Adventures in the Arctic

TFK chats with Greg MacGillivray, director of the new IMAX 3-D film To the Arctic

Apr 09, 2012 | By Vickie An
SHAUN MACGILLIVRAY © 2012 WARNER BROS. ENTERTAINMENT INC.

To the Arctic, in IMAX 3-D theaters April 20, invites moviegoers on an unforgettable journey to the top of the world. The film, narrated by Oscar winner Meryl Streep, gives a sneak peek into the lives of a polar bear mother and her twin cubs. The bears’ icy Arctic home is changing. Each day brings a new challenge in the family’s struggle to survive.

TFK spoke to director Greg MacGillivray about making the documentary, which was filmed over a period of four years. He says the movie “is a tribute to mothers,” especially those that are raising their young in the Arctic. “They have the hardest job in the world,” he said. “With the melting of the ice, it’s getting harder.” Read on to learn more about what it was like for the crew to film in the harsh Arctic environment. (Scroll down to watch a trailer for the film.)

TFK:

What inspired you to film in the Arctic Circle?

GREG MACGILLIVRAY:

Very few people have visited there, so I thought it would be a terrific subject for an IMAX film. I’ve always been blown away by the beauty and the vastness of the Arctic. It’s a unique place.

TFK:

Did you go up there with a specific story in mind, or did you find the story along the way?

MACGILLIVRAY:

We went up with one story in mind and came back with another, which is often what happens in documentary filmmaking. You write a script so you can plan ahead and bring the right equipment. You do a tremendous amount of research. You interview all the scientists who work up there, and you interview the native people. Finally, you determine what your story should be and you go up and begin to film it.

TFK:

When in that four years of filming did you come across the polar bear family?

MACGILLIVRAY:

We ran into the polar bear mother and her two 7-month-old cubs on our fifth trip up to the Arctic. She certainly was the smartest bear of the 130 bears we encountered. And she was a perfect mom: attentive, loving, caring, sacrificing, intelligent and just completely dedicated. It’s beautiful the way in which the mothers treat their cubs. It’s just like a human mother treats her offspring.

TFK:

What made this polar bear mother smarter than the others?

The To The Arctic film crew sets up for its next shot, in Coldfoot, Alaska.
BARBARA MACGILLIVRAY © 2012 WARNER BROS. ENTERTAINMENT INC.
The To The Arctic film crew sets up for its next shot, in Coldfoot, Alaska.

MACGILLIVRAY:

I think maybe it was her third or fourth litter of cubs. Maybe she was a little bit older than the other polar bear mothers we saw. Whatever it was, she knew she didn’t have to run away from us. She sensed that we weren’t dangerous, so she didn’t waste any energy getting away. She came right up to the boat and sniffed at us.

TFK:

These are really big bears. Was there ever a time when the crew was scared?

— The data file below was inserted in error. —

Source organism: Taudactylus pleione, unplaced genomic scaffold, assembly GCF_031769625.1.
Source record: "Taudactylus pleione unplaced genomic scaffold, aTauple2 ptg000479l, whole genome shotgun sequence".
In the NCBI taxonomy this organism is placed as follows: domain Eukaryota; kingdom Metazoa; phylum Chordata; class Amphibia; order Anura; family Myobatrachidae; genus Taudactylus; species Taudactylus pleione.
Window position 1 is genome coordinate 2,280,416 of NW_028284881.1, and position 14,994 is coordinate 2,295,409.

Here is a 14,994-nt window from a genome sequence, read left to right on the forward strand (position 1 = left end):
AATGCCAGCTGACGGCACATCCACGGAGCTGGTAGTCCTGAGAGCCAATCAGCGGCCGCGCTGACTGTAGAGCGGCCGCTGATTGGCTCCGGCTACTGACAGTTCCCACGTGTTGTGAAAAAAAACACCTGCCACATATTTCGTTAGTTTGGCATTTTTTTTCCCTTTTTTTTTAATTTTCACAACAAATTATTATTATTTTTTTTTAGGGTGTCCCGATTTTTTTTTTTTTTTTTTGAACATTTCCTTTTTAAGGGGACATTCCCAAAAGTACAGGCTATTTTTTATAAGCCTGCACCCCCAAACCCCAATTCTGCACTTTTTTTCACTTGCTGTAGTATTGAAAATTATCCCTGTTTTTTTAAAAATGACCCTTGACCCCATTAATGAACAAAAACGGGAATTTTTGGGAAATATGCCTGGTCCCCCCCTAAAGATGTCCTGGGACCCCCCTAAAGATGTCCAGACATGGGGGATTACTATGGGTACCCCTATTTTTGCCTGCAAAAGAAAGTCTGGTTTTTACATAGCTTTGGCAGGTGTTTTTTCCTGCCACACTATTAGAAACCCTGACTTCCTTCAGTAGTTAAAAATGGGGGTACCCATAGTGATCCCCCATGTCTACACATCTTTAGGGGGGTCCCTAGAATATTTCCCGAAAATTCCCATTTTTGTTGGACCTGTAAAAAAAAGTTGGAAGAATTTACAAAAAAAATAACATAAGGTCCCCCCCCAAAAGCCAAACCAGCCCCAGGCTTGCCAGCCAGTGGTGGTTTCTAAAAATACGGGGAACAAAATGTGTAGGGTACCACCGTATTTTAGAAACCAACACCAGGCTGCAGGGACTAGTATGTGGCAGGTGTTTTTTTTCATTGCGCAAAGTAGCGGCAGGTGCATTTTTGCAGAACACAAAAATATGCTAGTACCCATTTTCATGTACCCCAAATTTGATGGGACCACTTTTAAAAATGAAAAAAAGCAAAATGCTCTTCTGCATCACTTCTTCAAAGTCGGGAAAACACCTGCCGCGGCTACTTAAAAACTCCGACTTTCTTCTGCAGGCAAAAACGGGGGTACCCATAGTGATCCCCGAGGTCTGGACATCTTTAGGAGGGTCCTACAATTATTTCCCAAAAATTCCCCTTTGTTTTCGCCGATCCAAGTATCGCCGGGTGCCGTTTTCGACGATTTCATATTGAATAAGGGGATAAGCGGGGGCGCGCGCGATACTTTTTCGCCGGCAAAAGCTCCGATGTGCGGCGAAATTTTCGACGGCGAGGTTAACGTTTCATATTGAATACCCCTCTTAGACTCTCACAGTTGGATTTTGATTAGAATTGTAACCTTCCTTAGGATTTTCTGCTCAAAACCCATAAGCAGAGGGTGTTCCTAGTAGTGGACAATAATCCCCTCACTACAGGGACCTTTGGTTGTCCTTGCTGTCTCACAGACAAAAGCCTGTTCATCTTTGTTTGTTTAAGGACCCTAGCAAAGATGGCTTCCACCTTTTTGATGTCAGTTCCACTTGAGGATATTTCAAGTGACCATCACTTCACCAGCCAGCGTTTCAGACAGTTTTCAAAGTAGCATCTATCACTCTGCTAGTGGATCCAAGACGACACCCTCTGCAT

MACGILLIVRAY:

We weren’t scared on that particular shoot because we were on a boat that was high off the water. The polar bear mom only came over to us once. But we knew if we fell off the boat and she was near us, she was going to eat us. We’re food, as is everything else there. We tried to stay at least 20 to 40 feet away all the time. Most of the time, we were hundreds of feet away. One of the rules of wildlife filmmaking is not to interfere with the natural activities of their lives.

TFK:

When you follow these animals for a long time and then you see them in danger, is it hard to just watch and let nature take its course?

MACGILLIVRAY:

Absolutely. It was painful to see our favorite polar bear and her cubs being chased by a big male polar bear. He was twice as big, twice as heavy, faster and hungry. Thankfully, this polar bear mom stood her ground. She didn’t let him get close to her cubs. She put her life on the line. But while that was happening, we were all thinking, “Oh, no.” The family was chased four times when we were tracking them over that five-and-a-half-day period. We became so emotionally attached to them.

TFK:

Do you hope audiences will connect with the bears in the same way you connected with them?

MACGILLIVRAY:

I want people to fall in love with the animals in the Arctic, so they’ll want to help them. Part of our message is that the ice is melting up there, and we have to make changes and be conscious of the fact that the earth works as one big machine. In order to make it a healthy place for all animals, including us, we sometimes have to adapt how we live. If climate change continues at the same rate it’s going, the polar bear will not be able to adapt quickly enough to remain in the Arctic.

TFK:

What do you think audiences will enjoy most about the film?

MACGILLIVRAY:

When you see this film in 3-D on the gigantic screen, you’ll feel like you’re there in the Arctic. It’s almost like going to the moon because it’s so different. There aren’t many wild places left in the world that haven’t been swarmed over by people. The Arctic is one of the last places, and it is gorgeous.